Downturn takes further toll on UK employment

Nov 19 2001 by Brian Amble Print This Article

New research reveals that the blunted rate of employment growth in UK manufacturing is expected to spread to the service sector in the next six months.

Further, UK employers’ predicted increases in recruitment activity in the service sector are at their lowest in two years whilst figures for manufacturing are even worse - indicating that for most employers in this sector recruitment will decrease.

The responses on employment levels shows a negative figure in manufacturing. The findings are contained in the latest Recruitment Confidence Index, a quarterly survey of UK directors’ and managers’ expectations of changes in recruitment activity and business conditions in the next six months. The RCI is produced by Cranfield School of Management and The Daily Telegraph in association with People Management magazine.

Other key findings include:

  • The expectations of a downturn that emerged in last quarter’s RCI are more pronounced in the latest responses about the state of the labour market and recruitment.
  • The majority of organisations surveyed in the service sector expect unfilled vacancies and staff turnover to drop in the next six months. In manufacturing, whilst unfilled vacancies will drop, staff turnover will increase, reflecting the likelihood of redundancies. The number of organisations expecting unfilled vacancies and staff turnover to increase have virtually halved since Winter 2000/01.
  • Problems in finding suitable applicants for vacancies are expected to remain the same, or decrease, depending on particular job functions and levels.
  • Commenting on the findings, Professor Shaun Tyson of Cranfield School of Management said: “The RCI indicates that the shift in the labour market first predicted by our March survey, is now being experienced, with predictions of job losses in manufacturing and a slow down in the service sector. However, as we are at the point of change, there are still many areas and job functions where recruitment difficulties are continuing. This may be because of the time lag between the anticipated and the actual reduction in the demand for a product or service in the organisations’ surveyed."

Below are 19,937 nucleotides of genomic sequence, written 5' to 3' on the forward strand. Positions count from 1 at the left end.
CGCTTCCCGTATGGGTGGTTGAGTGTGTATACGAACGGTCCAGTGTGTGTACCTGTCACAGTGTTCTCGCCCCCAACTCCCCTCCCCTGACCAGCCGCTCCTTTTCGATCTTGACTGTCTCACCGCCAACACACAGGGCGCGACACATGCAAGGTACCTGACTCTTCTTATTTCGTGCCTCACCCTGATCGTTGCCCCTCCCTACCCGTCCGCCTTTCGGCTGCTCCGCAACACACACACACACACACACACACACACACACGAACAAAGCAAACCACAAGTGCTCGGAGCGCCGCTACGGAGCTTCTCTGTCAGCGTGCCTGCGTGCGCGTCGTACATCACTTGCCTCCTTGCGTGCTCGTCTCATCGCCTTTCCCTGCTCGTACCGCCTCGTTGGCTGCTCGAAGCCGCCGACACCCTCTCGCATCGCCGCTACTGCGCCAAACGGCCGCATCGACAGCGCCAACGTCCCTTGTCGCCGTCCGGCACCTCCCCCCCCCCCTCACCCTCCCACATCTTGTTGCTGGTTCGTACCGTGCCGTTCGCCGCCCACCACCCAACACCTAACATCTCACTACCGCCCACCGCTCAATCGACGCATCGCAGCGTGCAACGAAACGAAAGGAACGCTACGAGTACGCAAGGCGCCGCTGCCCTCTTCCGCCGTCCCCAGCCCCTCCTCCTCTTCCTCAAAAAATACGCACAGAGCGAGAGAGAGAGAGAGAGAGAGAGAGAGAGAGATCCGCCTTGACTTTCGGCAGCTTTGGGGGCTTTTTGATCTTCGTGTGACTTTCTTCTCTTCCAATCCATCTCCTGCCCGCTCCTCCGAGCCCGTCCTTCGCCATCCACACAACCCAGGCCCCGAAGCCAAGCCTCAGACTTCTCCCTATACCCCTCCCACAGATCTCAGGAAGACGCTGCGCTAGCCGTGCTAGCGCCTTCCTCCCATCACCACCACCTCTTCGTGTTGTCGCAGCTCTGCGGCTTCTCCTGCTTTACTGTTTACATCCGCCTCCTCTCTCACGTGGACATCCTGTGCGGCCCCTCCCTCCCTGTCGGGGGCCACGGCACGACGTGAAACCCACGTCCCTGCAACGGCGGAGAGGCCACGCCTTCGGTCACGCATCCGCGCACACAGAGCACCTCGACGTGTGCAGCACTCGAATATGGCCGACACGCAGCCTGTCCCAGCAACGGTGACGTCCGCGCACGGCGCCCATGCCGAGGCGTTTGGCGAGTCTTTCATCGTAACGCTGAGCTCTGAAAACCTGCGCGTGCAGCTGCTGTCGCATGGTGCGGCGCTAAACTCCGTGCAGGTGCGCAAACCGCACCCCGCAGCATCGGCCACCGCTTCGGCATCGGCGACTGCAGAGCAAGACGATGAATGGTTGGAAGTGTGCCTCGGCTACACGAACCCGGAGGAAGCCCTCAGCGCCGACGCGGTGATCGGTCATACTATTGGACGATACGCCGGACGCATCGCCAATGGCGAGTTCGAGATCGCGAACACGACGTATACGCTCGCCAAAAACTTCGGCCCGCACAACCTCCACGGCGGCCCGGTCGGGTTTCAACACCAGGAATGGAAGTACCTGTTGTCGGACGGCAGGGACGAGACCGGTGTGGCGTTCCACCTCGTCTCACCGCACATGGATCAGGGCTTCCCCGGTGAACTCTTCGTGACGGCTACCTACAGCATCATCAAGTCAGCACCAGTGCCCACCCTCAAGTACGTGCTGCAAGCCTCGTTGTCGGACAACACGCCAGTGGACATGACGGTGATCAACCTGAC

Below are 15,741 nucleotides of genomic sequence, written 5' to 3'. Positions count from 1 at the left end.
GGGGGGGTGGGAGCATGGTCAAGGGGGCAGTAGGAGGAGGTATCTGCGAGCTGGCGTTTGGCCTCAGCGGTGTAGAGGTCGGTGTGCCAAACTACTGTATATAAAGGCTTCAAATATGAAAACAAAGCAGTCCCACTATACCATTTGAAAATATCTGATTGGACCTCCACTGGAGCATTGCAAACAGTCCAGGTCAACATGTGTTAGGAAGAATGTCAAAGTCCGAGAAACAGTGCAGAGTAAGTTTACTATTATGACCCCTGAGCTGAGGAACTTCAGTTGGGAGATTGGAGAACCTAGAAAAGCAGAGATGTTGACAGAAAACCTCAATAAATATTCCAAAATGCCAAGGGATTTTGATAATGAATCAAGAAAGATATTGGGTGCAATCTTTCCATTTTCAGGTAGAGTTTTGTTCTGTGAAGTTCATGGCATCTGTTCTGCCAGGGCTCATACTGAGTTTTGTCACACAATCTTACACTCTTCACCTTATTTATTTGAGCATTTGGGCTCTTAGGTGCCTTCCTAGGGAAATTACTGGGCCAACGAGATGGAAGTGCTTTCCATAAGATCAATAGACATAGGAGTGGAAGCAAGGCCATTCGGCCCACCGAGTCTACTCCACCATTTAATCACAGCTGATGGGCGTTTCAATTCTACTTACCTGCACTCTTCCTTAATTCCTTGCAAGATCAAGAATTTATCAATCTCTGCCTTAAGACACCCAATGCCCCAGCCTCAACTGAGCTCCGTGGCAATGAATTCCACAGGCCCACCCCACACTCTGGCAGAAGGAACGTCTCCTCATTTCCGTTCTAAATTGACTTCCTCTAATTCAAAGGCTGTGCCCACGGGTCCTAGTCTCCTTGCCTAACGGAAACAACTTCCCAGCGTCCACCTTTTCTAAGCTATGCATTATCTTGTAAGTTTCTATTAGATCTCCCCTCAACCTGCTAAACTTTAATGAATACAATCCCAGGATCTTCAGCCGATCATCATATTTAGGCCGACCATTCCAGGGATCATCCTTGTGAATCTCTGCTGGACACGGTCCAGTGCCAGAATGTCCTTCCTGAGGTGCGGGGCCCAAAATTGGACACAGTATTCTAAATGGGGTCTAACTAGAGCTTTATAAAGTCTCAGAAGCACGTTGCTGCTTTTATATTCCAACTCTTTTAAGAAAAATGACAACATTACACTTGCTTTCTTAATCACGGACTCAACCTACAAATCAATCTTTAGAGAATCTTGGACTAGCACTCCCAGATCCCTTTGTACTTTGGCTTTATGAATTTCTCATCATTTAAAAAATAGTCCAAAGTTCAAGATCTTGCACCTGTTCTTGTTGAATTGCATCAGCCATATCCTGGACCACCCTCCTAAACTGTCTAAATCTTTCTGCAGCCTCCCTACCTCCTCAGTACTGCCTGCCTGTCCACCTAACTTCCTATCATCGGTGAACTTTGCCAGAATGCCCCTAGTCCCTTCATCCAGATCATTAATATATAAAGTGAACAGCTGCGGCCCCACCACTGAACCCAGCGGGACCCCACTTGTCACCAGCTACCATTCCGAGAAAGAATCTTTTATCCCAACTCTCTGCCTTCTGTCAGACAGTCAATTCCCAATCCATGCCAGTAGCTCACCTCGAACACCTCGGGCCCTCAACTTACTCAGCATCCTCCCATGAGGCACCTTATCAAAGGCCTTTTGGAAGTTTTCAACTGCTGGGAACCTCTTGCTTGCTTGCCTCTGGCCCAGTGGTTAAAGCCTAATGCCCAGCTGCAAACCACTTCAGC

The Recruitment Confidence Index for all staff now stands at 112, compared to 125 in the previous quarter. Values larger than 100 imply an expected increase in recruitment activity. Values less than 100 imply that recruitment activity will fall. When the RCI indices obtain values close to 100, recruitment activity is expected to remain stable.

    The RCI for the service sector (all staff) is 114, compared to 131 in the previous quarter, and 96 for manufacturing, compared to 99 in the previous quarter.

    Nick Hill Recruitment Sales Manager at the Daily Telegraph said that there is a marked recruitment downturn. “There are vacancies but many companies are holding back to see if they can cope without recruiting. HR people know they will have to recruit for many of the vacancies but they have learnt lessons from the last major recession and are holding fire until it’s critical,” he said.

    The current report is based on over 4,600 responses from a representative sample of UK organisations with at least 25 employees. Respondents include HR directors and managers, finance directors, managing directors and recruitment specialists.

    For further information or a copy of the report contact:
    Margaret Kubicek, Press & PR Officer, Cranfield School of Management.
    Tel: 01234 754348
    e-mail: [email protected]